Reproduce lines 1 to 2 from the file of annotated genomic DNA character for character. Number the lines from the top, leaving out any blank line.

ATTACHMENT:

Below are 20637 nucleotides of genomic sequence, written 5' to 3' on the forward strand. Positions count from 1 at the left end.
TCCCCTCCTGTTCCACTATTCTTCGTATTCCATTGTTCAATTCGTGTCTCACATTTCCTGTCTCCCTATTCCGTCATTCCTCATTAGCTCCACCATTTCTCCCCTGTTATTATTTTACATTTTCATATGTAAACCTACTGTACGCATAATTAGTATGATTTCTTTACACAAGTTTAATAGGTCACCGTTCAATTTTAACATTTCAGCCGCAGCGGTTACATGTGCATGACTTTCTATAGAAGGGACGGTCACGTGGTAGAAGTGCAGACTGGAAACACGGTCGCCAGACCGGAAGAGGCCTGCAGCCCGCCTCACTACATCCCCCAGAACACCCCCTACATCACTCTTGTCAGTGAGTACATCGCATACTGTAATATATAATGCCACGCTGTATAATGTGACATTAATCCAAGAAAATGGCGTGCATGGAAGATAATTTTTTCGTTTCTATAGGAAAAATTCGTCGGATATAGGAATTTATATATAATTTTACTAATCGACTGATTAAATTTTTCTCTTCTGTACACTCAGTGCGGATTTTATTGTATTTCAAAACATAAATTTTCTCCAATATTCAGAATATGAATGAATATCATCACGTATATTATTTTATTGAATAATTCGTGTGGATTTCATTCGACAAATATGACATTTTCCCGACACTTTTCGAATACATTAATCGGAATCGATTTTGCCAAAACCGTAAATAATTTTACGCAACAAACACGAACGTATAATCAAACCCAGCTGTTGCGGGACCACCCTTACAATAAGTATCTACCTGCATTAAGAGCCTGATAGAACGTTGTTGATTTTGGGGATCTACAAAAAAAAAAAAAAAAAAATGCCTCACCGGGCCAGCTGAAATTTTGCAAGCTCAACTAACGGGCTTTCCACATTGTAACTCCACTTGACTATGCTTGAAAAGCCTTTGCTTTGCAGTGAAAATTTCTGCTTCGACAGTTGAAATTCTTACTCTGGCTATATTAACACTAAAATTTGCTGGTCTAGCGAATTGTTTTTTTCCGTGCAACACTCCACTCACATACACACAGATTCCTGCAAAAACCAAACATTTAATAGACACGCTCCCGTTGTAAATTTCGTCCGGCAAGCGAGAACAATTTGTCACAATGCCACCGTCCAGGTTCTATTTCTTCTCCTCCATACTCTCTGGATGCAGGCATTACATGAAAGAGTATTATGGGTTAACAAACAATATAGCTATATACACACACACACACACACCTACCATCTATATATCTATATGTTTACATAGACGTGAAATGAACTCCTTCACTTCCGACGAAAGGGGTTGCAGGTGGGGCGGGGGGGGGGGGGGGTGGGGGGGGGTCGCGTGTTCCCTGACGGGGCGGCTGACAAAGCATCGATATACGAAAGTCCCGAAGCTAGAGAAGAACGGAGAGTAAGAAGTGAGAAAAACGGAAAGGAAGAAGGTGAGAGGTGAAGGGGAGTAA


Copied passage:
Below are 20637 nucleotides of genomic sequence, written 5' to 3' on the forward strand. Positions count from 1 at the left end.
TCCCCTCCTGTTCCACTATTCTTCGTATTCCATTGTTCAATTCGTGTCTCACATTTCCTGTCTCCCTATTCCGTCATTCCTCATTAGCTCCACCATTTCTCCCCTGTTATTATTTTACATTTTCATATGTAAACCTACTGTACGCATAATTAGTATGATTTCTTTACACAAGTTTAATAGGTCACCGTTCAATTTTAACATTTCAGCCGCAGCGGTTACATGTGCATGACTTTCTATAGAAGGGACGGTCACGTGGTAGAAGTGCAGACTGGAAACACGGTCGCCAGACCGGAAGAGGCCTGCAGCCCGCCTCACTACATCCCCCAGAACACCCCCTACATCACTCTTGTCAGTGAGTACATCGCATACTGTAATATATAATGCCACGCTGTATAATGTGACATTAATCCAAGAAAATGGCGTGCATGGAAGATAATTTTTTCGTTTCTATAGGAAAAATTCGTCGGATATAGGAATTTATATATAATTTTACTAATCGACTGATTAAATTTTTCTCTTCTGTACACTCAGTGCGGATTTTATTGTATTTCAAAACATAAATTTTCTCCAATATTCAGAATATGAATGAATATCATCACGTATATTATTTTATTGAATAATTCGTGTGGATTTCATTCGACAAATATGACATTTTCCCGACACTTTTCGAATACATTAATCGGAATCGATTTTGCCAAAACCGTAAATAATTTTACGCAACAAACACGAACGTATAATCAAACCCAGCTGTTGCGGGACCACCCTTACAATAAGTATCTACCTGCATTAAGAGCCTGATAGAACGTTGTTGATTTTGGGGATCTACAAAAAAAAAAAAAAAAAAATGCCTCACCGGGCCAGCTGAAATTTTGCAAGCTCAACTAACGGGCTTTCCACATTGTAACTCCACTTGACTATGCTTGAAAAGCCTTTGCTTTGCAGTGAAAATTTCTGCTTCGACAGTTGAAATTCTTACTCTGGCTATATTAACACTAAAATTTGCTGGTCTAGCGAATTGTTTTTTTCCGTGCAACACTCCACTCACATACACACAGATTCCTGCAAAAACCAAACATTTAATAGACACGCTCCCGTTGTAAATTTCGTCCGGCAAGCGAGAACAATTTGTCACAATGCCACCGTCCAGGTTCTATTTCTTCTCCTCCATACTCTCTGGATGCAGGCATTACATGAAAGAGTATTATGGGTTAACAAACAATATAGCTATATACACACACACACACACACCTACCATCTATATATCTATATGTTTACATAGACGTGAAATGAACTCCTTCACTTCCGACGAAAGGGGTTGCAGGTGGGGCGGGGGGGGGGGGGGGTGGGGGGGGGTCGCGTGTTCCCTGACGGGGCGGCTGACAAAGCATCGATATACGAAAGTCCCGAAGCTAGAGAAGAACGGAGAGTAAGAAGTGAGAAAAACGGAAAGGAAGAAGGTGAGAGGTGAAGGGGAGTAA